The real error in the Arminian line of thinking is in what it means to live out the Christian life, as far as following the Great Commission, which is what God's purpose for man has been from the beginning of the existence of a chosen people (Adam). It is not centered in man at all, while it does touch on man. As John Piper puts it, God is most glorified when we are most satisfied in Him. His purpose is not to save man from hell, but for Him to be glorified--and in the process He will in fact save man from hell. All that He does is to bring Himself glory, and it is done deliberately with no surprises--and yet, somehow, with no robotic, mechanical response from man, whom He has chosen to bring Him glory. Even though all the things which are part of this outworking are told us to be entirely from God, so that we can take no pride or credit for them, the Arminian cannot see how this can be, and so still postulates some piece of good in man that must work along with God to make the whole thing come out to fit their logic.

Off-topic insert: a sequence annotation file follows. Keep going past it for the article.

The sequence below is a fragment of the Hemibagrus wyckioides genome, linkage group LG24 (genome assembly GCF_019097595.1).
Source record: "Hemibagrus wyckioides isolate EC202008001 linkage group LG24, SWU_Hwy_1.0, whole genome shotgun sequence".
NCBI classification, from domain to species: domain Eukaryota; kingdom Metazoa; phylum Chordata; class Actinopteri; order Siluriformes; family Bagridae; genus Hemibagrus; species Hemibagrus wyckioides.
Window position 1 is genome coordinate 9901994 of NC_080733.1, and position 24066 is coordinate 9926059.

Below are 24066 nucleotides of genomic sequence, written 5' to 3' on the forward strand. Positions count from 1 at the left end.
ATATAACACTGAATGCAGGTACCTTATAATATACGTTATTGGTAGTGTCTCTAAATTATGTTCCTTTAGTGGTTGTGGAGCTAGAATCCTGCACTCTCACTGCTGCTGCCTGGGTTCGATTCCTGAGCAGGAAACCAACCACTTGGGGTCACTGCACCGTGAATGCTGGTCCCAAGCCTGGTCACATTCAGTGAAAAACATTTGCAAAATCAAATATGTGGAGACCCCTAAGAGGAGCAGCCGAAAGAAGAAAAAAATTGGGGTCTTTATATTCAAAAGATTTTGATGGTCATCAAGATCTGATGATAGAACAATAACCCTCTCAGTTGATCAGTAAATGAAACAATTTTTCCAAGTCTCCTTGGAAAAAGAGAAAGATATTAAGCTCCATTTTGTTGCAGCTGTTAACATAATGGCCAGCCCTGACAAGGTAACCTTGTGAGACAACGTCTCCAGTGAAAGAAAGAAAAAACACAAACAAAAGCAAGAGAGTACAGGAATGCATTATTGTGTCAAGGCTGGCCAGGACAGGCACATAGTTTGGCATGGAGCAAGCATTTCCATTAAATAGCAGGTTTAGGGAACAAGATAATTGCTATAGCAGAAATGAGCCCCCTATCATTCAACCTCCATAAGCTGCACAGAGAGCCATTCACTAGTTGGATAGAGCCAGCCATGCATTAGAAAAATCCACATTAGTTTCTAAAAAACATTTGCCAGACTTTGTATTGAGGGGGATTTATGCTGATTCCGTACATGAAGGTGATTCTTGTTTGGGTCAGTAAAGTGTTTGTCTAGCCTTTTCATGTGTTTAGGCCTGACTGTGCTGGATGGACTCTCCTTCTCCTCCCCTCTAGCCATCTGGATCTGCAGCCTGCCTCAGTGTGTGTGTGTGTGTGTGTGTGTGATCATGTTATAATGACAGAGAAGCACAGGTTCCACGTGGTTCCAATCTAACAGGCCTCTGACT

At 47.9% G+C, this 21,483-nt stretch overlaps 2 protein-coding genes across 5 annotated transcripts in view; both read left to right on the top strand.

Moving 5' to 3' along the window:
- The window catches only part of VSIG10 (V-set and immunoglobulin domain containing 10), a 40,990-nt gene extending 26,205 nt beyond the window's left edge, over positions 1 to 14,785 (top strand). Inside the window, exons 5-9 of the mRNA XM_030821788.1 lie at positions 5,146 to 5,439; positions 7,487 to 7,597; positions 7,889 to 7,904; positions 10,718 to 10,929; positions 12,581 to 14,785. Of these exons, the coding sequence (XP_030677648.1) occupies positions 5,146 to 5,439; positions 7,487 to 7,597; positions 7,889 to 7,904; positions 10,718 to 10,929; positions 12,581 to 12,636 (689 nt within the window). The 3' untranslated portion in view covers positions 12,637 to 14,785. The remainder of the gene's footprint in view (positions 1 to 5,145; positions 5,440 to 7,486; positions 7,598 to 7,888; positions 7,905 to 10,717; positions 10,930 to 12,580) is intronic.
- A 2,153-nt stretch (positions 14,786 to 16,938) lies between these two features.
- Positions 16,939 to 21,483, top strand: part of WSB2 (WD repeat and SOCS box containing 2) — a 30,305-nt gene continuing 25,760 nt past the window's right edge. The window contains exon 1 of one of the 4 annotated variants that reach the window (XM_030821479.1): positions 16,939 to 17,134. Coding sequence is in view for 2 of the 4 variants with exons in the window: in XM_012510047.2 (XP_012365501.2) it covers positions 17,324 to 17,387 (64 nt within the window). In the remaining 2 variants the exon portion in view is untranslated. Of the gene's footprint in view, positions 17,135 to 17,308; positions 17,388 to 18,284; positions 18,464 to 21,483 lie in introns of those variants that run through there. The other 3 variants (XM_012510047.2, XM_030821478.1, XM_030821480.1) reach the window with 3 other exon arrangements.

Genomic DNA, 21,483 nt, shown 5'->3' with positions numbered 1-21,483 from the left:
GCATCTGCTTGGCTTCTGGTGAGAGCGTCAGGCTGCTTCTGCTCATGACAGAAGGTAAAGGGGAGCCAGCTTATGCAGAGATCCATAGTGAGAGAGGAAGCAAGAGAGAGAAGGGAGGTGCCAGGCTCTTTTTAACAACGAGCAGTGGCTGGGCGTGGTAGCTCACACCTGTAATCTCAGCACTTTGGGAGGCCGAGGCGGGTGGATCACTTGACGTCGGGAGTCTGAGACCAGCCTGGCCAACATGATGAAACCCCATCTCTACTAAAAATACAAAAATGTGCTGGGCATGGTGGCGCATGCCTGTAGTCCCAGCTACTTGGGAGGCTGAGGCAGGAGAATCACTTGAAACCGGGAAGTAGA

This is clear when you talk about people who suffer being turned off about God (if He were really Sovereign and really in absolute control)--if they are not already regenerate, they are already turned off! They have (we had) fallen and they can't get up! God does not 'woo' anyone to heaven-- He draws us, as one draws a bucket from a well, with absolutely no help from the drawee. And we end up, for the Arminian, very unsatisfyingly, back at Romans 9, unable to grasp how this could be fair! The Calvinist really doesn't understand it either, but says, I will trust that God, who tells me He is just, loving, merciful and gracious, really is all of those things, and so the thing I do not understand really is all those things too. The Arminian looks at this, and says "Nahh, must be some other explanation..."